Zoe Strimpel is worried by what our TV shows say about our future….
Times have changed since I was a student here (2001-2004) – the kids these days don’t penny like they used to, the Trailer of Life closes at one and – well, Cindies is still called Cindies. But the one thing that has definitely changed is taste in women’s TV shows.
In particular, the changing of the guard from Sex and the City (SATC) to Girls (a new HBO show about four young women having sex in New York). SATC remains the definitive programme for women my age and above (ish), airing in 1998 when we were 16. It brought untold comfort, amusement and seeming wisdom. It offered an idealised vision of female friendship-as-kinship (how appropriate in a world in which men are uncertain bets); consumption (what a playground New York was, awash in slender martinis and even slenderer women!); and sexual assertiveness (the idea of sex at all with the boys at school, let alone telling them what we liked, as if we knew, was amazing).
But never mind that most of my friends (born in the early 1980s) quote/love/identify with Sex and the City and the characters. Never mind the fact that the programme’s aspirational lifestyle has been monetised into pink-faced consumer orgasm around the world. For unlike Girls, SATC showed four ultimately coherent, intelligent, feeling, adult women with four professions, embodying some form of work ethic (especially Samantha and Miranda) and thus some real engagement with the world – *as women*.
They showed us a form of highly artful, earned consumption, which is a far more real form of empowerment than the thankless blow-jobs performed by the Girls girls. But most of all, and this is where a door opens wider onto feminism, the programme showed women how to discuss sex and relationships in a whole new way.
Without SATC, the globally-recognised format of women sitting around discussing sex openly and honestly (with or without pink drinks) would simply not exist.
Now the world has gone Girls-coloured – which is to say, a sort of vomitous green. Girls knows about SATC and spits in its face. It does this by taking similar themes- relationships and sex, four female friends, and New York – and making them grungy, realistic and horrible.
The sex they have is horrible (“So can I just stay like this for a little while?” asks Hannah of her quasi-boyfriend in the first episode as he uses her to get off); the apartments they live in are horrible (apart from that of the rich one, played by David Mamet’s daughter); their conversations and neuroses are horrible (sure, they’re realistic for a certain type of overbred New Yorker) and most of all, they themselves are horrible bores.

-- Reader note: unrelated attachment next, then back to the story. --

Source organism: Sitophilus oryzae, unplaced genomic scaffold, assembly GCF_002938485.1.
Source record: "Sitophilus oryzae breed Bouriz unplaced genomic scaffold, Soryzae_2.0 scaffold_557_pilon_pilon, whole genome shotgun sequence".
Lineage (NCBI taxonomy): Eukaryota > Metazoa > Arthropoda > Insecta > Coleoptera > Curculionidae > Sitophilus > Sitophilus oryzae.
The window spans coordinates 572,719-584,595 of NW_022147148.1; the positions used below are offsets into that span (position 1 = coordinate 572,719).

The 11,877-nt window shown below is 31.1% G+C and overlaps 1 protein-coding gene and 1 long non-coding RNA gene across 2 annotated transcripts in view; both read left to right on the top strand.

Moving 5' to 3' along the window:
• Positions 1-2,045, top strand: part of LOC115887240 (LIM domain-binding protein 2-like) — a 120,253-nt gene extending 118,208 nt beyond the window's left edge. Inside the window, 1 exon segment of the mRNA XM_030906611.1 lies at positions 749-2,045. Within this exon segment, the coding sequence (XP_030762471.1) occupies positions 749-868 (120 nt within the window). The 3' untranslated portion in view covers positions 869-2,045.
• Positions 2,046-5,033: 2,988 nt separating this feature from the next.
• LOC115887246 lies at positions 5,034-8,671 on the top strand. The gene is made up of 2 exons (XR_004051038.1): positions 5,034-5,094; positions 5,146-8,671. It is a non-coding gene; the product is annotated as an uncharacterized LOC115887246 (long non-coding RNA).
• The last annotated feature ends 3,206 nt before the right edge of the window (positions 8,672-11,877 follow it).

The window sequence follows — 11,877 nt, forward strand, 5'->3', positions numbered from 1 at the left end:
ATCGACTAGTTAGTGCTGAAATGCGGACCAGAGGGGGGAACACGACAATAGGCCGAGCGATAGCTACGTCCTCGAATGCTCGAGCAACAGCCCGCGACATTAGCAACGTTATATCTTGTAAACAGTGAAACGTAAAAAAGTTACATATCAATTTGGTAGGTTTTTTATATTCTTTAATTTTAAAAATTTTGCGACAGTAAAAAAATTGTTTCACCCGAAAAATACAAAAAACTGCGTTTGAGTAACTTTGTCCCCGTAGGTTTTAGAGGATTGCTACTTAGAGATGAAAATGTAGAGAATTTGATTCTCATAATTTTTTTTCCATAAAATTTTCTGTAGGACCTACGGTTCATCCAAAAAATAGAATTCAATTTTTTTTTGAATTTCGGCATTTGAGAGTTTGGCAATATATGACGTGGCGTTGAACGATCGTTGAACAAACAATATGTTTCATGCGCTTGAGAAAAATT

What’s happened is that a kind of privileged, hipster “realism” has stepped in to replace the old gloss and fun of Sex and the City. The Girls girls are supposedly poor –but can still afford to live without income in New York. The Sex and the City women are lambasted for the hedonistic, pre-bust world of consumption in which their femininity and feminism is so tightly wrapped up – but at least they had to work for what they have. (Even Carrie does not come from a wealthy background, though her definition of “work” has always been suspect).
Sometimes their sex is technically unrealistic, but the issues they discuss are real. They are those faced by countless real grown women, who are dealing with biological clocks, romantic shelf-lives, patriarchal work environments and the desire to find love alongside the desire to be free.
The issues the Girls face are real after a fashion, too – they reflect the meaningless, mechanical, desperate-to-please experience that sex has become for many who have grown up steeped in online porn culture, in a society in which feminism has been confused with the right to pole dance. Yes, in Girls the aridity of the job market facing arts graduates rings true.
Call me horribly outdated, but I know which series, which world, I found and continue to find more uplifting, inspiring and colourful. Drabness has its benefits in social realism. But Girls is just depressing. Depressing for what is says about the state of TV and depressing for what it says about Girls today – who are, after all, tomorrow’s women.